Herbert Henck’s 1995 ECM recording of Mompou’s Musica Callada left me spellbound. But that release’s delicate web of tonal shadings, neo-impressionist chromaticism, and gently undulating rhythms is a far cry from Henck’s newest release, a collection of Russian composer Alexandr Mosolov’s virtuoso piano works. This time the music swaggers with dark vehemence, conjuring up images of a tumultuous Soviet past, when the composer’s nonconformist style was subject to the censorship of the Russian Union of Proletarian Musicians. The compositions on this album represent a small fraction of Mosolov’s total output, which includes a symphony, two piano concertos, two operas, and several works for chamber ensembles. In their brilliance and subtlety the piano sonatas, which were composed between 1923 and 1925, embrace the ideas of both Scriabin and Prokofiev. The “B Minor Sonata” is remarkably difficult, requiring extreme dexterity and control. Here, Mosolov uses the classic sonata form as a framework to expand upon growling rhythms and violent emotions, alternately savage and sedate. The “D Minor Sonata” is comprised of four movements: three marked “Lento,” the other a raucous Scherzo that breaks the gloom. Mosolov’s language is decidedly oblique—a mixture of extreme chromaticism matched with cell repetition and motor rhythms. Henck’s interpretation is suitably sensitive to these deeply emotional works. It’s obvious that he enjoys taking full advantage of the piano’s geography, as the lowest bass notes imply both ferocity and resilience and the highest pitches resonate with shrill intensity.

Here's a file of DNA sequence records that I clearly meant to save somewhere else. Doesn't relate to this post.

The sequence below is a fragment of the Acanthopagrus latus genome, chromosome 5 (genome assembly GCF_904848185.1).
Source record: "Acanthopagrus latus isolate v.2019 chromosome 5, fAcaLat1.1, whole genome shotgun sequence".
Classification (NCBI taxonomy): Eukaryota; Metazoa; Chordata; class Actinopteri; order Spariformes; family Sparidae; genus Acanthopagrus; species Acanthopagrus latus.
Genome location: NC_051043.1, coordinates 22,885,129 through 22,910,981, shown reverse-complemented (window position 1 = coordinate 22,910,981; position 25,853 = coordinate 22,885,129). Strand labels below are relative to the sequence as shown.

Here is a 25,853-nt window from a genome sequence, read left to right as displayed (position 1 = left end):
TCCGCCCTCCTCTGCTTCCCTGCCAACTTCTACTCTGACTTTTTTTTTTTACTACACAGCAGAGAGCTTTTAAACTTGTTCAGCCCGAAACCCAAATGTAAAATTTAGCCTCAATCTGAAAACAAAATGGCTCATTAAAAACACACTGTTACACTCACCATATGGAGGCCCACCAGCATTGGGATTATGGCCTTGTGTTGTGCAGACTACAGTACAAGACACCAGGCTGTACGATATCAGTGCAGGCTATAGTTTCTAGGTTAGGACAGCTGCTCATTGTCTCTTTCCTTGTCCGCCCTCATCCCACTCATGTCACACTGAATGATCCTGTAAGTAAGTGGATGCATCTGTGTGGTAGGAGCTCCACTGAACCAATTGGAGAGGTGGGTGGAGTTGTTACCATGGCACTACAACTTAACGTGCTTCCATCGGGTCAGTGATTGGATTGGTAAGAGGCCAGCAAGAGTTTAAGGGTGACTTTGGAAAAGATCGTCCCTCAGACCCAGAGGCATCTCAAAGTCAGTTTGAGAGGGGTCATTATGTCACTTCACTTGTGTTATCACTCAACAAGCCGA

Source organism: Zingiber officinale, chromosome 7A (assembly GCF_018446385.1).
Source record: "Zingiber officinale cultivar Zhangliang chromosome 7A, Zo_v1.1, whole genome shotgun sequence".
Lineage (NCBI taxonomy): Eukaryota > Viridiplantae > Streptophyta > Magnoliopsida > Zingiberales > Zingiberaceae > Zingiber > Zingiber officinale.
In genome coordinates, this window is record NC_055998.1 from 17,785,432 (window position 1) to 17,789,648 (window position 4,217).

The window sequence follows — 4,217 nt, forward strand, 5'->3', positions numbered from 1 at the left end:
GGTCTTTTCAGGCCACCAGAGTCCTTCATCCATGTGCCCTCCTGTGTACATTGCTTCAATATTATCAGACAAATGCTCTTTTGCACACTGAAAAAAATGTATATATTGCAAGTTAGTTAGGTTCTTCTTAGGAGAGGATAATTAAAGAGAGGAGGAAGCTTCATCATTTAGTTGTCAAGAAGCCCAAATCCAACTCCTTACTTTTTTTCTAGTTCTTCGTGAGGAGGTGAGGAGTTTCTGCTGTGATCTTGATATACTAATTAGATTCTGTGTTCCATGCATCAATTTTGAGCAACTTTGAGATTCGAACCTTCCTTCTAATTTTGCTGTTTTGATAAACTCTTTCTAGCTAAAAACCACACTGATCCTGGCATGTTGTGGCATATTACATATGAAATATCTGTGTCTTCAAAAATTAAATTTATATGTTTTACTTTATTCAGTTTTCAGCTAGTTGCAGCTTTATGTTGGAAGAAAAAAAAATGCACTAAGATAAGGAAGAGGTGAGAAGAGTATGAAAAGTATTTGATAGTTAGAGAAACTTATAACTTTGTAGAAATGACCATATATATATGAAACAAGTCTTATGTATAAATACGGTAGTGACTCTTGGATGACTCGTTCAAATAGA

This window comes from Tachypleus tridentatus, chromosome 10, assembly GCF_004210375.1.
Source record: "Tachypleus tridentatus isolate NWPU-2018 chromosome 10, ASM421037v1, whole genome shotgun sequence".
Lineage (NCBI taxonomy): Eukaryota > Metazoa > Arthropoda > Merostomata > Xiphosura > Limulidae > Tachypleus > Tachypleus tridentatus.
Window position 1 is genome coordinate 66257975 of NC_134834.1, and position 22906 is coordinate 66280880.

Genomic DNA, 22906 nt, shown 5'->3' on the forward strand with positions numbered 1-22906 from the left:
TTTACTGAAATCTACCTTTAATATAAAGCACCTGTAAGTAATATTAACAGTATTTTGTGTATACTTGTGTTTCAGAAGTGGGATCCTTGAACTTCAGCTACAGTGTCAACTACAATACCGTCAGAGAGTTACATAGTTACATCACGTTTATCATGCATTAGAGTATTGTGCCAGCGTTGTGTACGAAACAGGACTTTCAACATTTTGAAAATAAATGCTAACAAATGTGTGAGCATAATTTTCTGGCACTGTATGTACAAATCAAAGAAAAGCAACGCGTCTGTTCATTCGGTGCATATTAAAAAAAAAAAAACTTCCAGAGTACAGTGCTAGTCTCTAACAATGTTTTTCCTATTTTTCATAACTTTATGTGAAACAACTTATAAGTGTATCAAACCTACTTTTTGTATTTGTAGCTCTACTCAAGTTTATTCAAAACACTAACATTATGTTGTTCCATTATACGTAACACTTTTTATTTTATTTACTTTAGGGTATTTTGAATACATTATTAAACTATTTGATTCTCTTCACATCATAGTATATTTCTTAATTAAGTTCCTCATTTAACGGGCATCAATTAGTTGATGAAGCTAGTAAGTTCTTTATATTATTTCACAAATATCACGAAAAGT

—Amy Domingues

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